Do It Tonight! Be Kind to the Waitstaff

waiterphoto by independentman

On a dinner date, always be courteous to the waitstaff. Never snap, clap, cry “Waiter,” or worse, “Garcon!” to get your attendant’s attention; wait until you catch your server’s eye, then simply nod, gently raise your eyebrows, or, as a last resort, raise your hand. Say please and thank you — never say “Give me the steak frites…” If the food’s taking a long time, consider it an opportunity to get to know your date without worrying whether you have spinach in your teeth. And if you must complain about something — perhaps you’re vegan and the waiter brings you steak tartare, or perhaps there really is a fly in your soup — then do it nicely. It’s probably not the waiter’s fault, after all. Finally, if you’re responsible for the tip, make it 20%. We don’t care if your standard policy is 10% (or “whatever change is in my pocket”); on a date, you make it 20, you cheap bastard. Why? Well, if human decency isn’t enough to compel you, then consider this: If you are in any way rude and obnoxious to the service industry professionals, it will suggest to your date that you have the potential to be rude and obnoxious to anyone. And that, our friend, does not get you laid.


  1. I go out to eat a lot and I always make sure I am polite to the waitstaff and leave a decent tip. In the UK tipping isn’t really that much of a big deal because as far as I’m aware all waitstaff are paid the national minimum wage. I do take issue that in the US waistaff’s wages are the responsibility of customers whilst the owners of the restaurant are creaming the profit off the top. It seems completely out of line. Service tips should not be used to supplement a wage they should be there on top of that. If I’m paying £15 for pasta you could at least pay your staff a decent salary!

  2. ^ Yeah, really… if common courtesy and decency isn’t reason for you to be nice to waitstaff, how bout self-preservation? You really want to piss off someone who handles your food where you can’t see it?

    Same thing with the mail man. Don’t piss him off either, even if he does a crappy job.

  3. My mom taught me never to be mean to people giving you food. I really do not get how people can be mean to waitstaff.

    I tip better now that my child has been a waitstaff. People tend to say the worse thing when they are hungry. In my state Waitstaff gets 2 something an hour.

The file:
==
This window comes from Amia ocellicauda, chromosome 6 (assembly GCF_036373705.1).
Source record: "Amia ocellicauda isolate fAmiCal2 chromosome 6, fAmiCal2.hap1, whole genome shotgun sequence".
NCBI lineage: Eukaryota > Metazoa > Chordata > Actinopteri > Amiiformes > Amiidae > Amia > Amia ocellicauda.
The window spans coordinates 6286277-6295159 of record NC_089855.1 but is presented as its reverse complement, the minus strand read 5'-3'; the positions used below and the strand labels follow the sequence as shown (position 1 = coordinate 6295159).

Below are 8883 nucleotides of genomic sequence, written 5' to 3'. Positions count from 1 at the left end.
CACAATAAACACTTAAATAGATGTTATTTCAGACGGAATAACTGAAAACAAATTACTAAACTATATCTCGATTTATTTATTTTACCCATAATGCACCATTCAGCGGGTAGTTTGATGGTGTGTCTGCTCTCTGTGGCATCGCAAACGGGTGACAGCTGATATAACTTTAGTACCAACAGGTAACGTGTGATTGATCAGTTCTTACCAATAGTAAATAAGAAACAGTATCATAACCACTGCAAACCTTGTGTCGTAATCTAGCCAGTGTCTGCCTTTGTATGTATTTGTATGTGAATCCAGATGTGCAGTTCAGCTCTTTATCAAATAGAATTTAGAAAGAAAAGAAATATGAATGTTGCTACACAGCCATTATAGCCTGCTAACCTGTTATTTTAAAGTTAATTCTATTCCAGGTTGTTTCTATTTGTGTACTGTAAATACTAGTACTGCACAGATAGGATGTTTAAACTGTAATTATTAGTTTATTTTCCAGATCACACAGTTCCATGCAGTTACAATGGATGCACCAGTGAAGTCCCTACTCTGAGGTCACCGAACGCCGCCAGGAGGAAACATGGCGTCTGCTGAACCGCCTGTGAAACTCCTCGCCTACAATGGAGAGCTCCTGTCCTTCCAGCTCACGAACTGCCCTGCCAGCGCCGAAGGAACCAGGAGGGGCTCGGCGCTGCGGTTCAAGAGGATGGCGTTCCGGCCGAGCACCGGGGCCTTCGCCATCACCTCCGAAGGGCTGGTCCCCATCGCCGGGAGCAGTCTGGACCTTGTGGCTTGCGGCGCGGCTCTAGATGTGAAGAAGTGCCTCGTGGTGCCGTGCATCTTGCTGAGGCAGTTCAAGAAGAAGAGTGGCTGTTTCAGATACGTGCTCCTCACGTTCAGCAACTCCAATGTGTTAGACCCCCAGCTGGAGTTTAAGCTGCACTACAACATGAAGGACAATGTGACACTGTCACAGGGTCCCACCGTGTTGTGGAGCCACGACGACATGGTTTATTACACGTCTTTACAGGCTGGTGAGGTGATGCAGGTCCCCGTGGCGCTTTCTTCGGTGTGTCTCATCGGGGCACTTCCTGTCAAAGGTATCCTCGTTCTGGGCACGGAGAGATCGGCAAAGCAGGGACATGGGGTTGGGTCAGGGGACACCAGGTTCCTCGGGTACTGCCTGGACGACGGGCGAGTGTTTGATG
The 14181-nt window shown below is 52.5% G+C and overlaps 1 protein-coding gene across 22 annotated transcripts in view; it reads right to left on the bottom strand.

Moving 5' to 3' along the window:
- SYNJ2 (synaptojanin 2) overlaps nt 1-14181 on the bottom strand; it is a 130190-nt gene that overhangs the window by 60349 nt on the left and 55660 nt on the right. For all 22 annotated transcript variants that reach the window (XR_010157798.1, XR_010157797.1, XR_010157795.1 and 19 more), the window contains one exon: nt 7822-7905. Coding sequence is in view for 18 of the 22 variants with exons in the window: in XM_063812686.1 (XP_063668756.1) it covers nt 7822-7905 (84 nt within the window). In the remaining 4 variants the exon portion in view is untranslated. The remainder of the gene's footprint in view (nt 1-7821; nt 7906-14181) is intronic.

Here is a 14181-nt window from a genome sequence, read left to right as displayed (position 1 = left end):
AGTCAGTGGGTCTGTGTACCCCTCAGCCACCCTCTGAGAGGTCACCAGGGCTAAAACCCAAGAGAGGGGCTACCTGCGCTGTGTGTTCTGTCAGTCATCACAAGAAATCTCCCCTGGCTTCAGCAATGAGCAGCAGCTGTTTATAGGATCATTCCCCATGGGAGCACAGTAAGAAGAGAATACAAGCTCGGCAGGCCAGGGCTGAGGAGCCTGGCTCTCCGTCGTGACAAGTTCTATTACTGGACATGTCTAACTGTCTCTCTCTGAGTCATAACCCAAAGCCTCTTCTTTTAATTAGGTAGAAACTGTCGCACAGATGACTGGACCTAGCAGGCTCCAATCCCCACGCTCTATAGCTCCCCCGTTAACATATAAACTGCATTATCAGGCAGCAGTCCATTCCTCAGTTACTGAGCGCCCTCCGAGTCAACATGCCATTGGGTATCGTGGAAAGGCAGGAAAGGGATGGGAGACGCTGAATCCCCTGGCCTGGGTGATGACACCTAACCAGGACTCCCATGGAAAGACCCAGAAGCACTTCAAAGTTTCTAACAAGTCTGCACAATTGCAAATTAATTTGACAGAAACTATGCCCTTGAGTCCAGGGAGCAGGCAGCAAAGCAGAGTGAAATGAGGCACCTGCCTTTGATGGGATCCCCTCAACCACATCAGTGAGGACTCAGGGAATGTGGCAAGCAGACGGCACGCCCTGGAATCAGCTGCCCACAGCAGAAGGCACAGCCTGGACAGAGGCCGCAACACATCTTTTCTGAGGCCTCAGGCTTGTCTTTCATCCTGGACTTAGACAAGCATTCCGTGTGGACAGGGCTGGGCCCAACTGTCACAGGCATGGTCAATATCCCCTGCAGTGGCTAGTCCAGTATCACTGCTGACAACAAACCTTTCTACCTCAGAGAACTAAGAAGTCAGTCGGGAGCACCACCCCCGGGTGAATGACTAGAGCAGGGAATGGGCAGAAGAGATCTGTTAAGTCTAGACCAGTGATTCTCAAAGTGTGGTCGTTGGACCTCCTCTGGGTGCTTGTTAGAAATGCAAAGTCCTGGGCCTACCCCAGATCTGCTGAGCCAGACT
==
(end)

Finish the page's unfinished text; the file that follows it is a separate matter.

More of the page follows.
4. If you put the meal and tip on your credit card your date should not know how much the tip was. This advice sounds like a sure way to attract opportunistic golddiggers.

  5. I don’t go out to each much anymore because of the recession and I don’t make a lot of money, so hence, I give what I can afford for a tip when served even by the best waitstaff. I give 15% and if that makes me a jerk so be it. The money I earn comes hard to me too. I enjoy the cuisine, the polite waitstaff, and treat them with respect, caring attitude. So stop preaching and do what you can afford so go and have a happy life!

  6. I’ve heard this argument that Dennis is making before and it is nonsense. Yes, restaurants would have to raise prices. This would not effectively increase the amount a consumer pays when dining out because the difference is reflected in the lack of tip. Further, waitstaff would probably be paid a low starting wage, true, but with regular pay raises for jobs well done. (I worked for the same restaurant chain for 5 years and actually took a pay cut when transferring to NJ from MI because they weren’t willing to give me even that 50 cents extra.) The current tipping system is set up so that a waitress must serve two masters: her “boss” the manager or owner of the restaurant, and her customers, who actually pay her wages. This is a bad set up for obvious reasons.

    But hey, you don’t need to take my word for *any* of this. Ask a waitress in Australia how it works, if she’s happy. Ask a restaurant owner in Australia, or someplace outside the US.

    And, Dennis, hostesses are not waitstaff and are not tipped. If you’re paying them $2.17 an hour you’re getting away with paying even less than minimum wage, and that’s horrible.

  7. I would just like to point out what would happen to the restaurant industry IF the wait staff would be paid only buy the hour, the wait staff would probably be paid less then the cooks which in most restaurants would be a pay cut for the wait staff the restaurant it’s self would have to do a combination of three things raise menu prices, cut back on food quality and cut back on wait staff which will do two things to the consumer higher prices low quality of service and food. which you can say well if they where paid more then we wouldn’t have to tip them which yes that is true but look at it in a servers perspective, my top performers in my wait staff make 25-30 dollars an hour (thats more then twice that of my lead cook) on a busy weekend night, I have 6 very skilled cooks, 3 utility crew and 20 people on the wait staff which includes servers, hosts, bartenders and food runners (all of the positions that are paid a base of 2.17 plus tips) even if they where paid what the cooks are being paid my labor cost would almost triple so keep in mind that no favors would be done to a waiter, restaurant owner, or even the consumer if laws were passed to make all wait staff positions paid by the hour

  8. Yes, be nice to the waitstaff. I once went on a date that went all right – no sparks, but maybe I would have gone out with him again – until we went to a coffee shop. My date (whose behavior toward the waitress in the Thai restaurant earlier was fine) was quite rude to the barista with regards to whether or not certain items were decaf. He may have thought he was being funny, but she was annoyed and so was I.

  9. Geebus-nothing is wrong with that, but see the comment above regarding actual salaries for waitstaff.

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